*Review originally published November 2013.

System Requirements

  • OS: Windows XP
  • Processor: Core 2 Duo
  • Memory: 2 GB RAM
  • Graphics: 3D accelerated
  • DirectX: Version 9.0
  • Network: Broadband Internet connection
  • Hard Drive: 500 MB available space
  • Sound Card: Compatible SB16
  • OS: Windows 7
  • Processor: Core i5
  • Memory: 4 GB RAM
  • Graphics: 3D accelerated
  • DirectX: Version 9.0
  • Network: Broadband Internet connection
  • Hard Drive: 500 MB available space
  • Sound Card: Compatible SB16
  • OS: OSX 10.6
  • Processor: Core 2 Duo
  • Memory: 2 GB RAM
  • Graphics: 3D accelerated
  • Network: Broadband Internet connection
  • Hard Drive: 500 MB available space
  • Sound Card: Compatible SB16
  • OS: OSX 10.8
  • Processor: Core 2 Duo
  • Memory: 2 GB RAM
  • Graphics: 3D accelerated
  • Network: Broadband Internet connection
  • Hard Drive: 500 MB available space
  • Sound Card: Compatible SB16
  • OS: Ubuntu
  • Processor: Core 2 Duo
  • Memory: 2 GB RAM
  • Graphics: 3D accelerated
  • Network: Broadband Internet connection
  • Hard Drive: 500 MB available space
  • Sound Card: Compatible SB16
  • OS: Ubuntu 12.04.3
  • Processor: Core 2 Duo
  • Memory: 2 GB RAM
  • Graphics: 3D accelerated
  • Hard Drive: 500 MB available space
  • Sound Card: Compatible SB16

Related posts

Fading Hearts

Fading Hearts

Fading Hearts was a pleasant surprise, more so when I discovered that it is not by a Japanese company. A nice combination of visual novel, dating sim and role playing that has plenty of things to discover. Definitely a title that you will want to complete more than once. Gameplay: Much more to see and do than typical visual novels. Graphics: Nice characters and backgrounds, pity about the monsters. Sound: Very nice.

Pixel Puzzles: UndeadZ

Pixel Puzzles: UndeadZ

After the calm experience that was Pixel Puzzles: Japan, I was quite surprised by what Pixel Puzzles: UndeadZ had in store for me. The inclusion of zombies that you have to shoot while solving jigsaw puzzles adds a whole new dimension to the game and ensures that there is never a dull moment. Fans of traditional jigsaw puzzles might not agree, but personally we loved the new action oriented elements of the game. Gameplay: The first ever combination of peaceful jigsaw puzzles, and top down shooter gameplay. Graphics: Gruesome zombie themed hand-drawn artwork. Sound: Moody tunes and disturbing sound effects.

Riptide GP2

Riptide GP2

Riptide GP2 has the feel of an old school arcade racer and it is easy to get sucked into the experience. The game features some good looking tracks and plenty of awesome stunts. Although originally a mobile title, the developers went the extra mile to make it look good on PC and have also removed all micro-transactions. It is quite an addictive title, but suffers a bit from repetition in the later stages of the game. Gameplay: Challenging and addictive, although it does become a bit of a grind. Graphics: Quite impressive considering the mobile roots of the game. Sound: The soundtrack fits the game, but might not be to everyone's taste.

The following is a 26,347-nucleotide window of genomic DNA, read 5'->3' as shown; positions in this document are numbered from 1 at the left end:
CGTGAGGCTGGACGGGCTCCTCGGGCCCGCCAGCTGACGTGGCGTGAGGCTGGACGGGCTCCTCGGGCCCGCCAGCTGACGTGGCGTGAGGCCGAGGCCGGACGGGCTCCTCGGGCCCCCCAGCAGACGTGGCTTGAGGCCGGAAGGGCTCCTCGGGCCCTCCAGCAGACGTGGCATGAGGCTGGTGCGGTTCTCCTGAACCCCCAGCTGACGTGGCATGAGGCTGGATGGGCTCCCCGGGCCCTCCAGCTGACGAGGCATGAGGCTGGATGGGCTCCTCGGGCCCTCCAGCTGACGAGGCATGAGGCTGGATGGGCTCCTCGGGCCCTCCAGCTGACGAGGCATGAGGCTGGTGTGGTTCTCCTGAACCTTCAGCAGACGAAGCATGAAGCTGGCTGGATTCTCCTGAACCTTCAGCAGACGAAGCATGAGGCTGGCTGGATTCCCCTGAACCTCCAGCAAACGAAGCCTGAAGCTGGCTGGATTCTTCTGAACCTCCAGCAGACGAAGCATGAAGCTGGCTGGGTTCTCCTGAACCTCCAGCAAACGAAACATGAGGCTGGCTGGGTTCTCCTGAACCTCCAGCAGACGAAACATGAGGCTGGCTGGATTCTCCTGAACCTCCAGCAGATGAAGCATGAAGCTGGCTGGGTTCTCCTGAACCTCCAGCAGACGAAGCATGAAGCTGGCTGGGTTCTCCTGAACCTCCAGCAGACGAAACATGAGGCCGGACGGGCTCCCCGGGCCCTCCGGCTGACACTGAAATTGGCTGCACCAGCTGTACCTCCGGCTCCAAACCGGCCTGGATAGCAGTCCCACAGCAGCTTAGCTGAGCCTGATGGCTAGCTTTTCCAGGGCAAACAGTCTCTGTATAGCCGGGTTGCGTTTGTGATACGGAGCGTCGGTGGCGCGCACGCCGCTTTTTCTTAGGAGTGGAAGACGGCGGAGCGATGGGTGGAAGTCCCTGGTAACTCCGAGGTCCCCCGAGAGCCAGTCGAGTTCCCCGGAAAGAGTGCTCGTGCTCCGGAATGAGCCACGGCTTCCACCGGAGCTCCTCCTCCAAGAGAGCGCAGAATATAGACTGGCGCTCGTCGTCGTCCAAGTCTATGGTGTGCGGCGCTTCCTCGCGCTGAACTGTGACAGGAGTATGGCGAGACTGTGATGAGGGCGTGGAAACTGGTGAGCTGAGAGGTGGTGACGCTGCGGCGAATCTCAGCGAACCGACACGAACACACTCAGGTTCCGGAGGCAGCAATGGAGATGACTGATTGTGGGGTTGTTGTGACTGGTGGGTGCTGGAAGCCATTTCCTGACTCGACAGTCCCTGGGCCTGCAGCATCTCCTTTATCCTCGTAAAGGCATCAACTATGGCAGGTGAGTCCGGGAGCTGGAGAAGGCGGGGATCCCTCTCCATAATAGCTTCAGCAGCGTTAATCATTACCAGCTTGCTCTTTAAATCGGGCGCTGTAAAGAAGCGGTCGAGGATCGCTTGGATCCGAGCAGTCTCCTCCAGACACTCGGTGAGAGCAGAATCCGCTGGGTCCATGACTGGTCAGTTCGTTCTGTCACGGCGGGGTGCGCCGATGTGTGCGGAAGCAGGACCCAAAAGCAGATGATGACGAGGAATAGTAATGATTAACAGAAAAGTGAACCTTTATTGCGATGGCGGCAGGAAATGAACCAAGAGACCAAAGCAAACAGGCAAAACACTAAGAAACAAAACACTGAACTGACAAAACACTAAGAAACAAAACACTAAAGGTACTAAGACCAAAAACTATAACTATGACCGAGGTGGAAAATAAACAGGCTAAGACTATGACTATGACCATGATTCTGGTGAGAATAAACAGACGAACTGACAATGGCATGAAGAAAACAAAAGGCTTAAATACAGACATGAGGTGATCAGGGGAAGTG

Nurse Love Addiction

Nurse Love Addiction

Nurse Love Addiction might look like a typical yuri visual novel at first glance, but it actually has a lot more to offer. The story starts off very light, but depending on the choices you make and route you take it can become quite dark. It is also one of those games where it is better to experience the plot twists and turns for yourself instead of having them spoiled for you, so play the game and find out what all the fuss is about. Gameplay: Features a branching storyline with plenty of different endings to reach. Graphics: No animation and limited locations, but the art style is very good. Sound: Full voice acting and a great soundtrack.

4 Elements

4 Elements

4 Elements is a polished and entertaining match three game that is well worth checking out if you are a fan of the casual genre. The story is aimed squarely at children, but the gameplay offers fun for all ages. It is one of those games that are perfect for playing when you have a few spare minutes to kill and don't feel like firing up something more involving. Gameplay: Addictive, but rather easy and somewhat repetitive. Graphics: Colorful but nothing really special Sound: The music remains unobtrusive for the most part.

Anna’s Quest

Anna's Quest

The way that Anna’s Quest manages to combine its engaging story and charming characters with plenty of humor and even some darker elements make it a treat to play. It is a really entertaining title that is made even better thanks to its logical, but challenging puzzles and hopefully there are more quests waiting for Anny in the future. Gameplay: Puzzles that are challenging, but logical, ensures that the game remains entertaining. Graphics: Charming visuals and great animations. Sound: Nice music and very good voice acting.

Leave a comment

5 + 11 =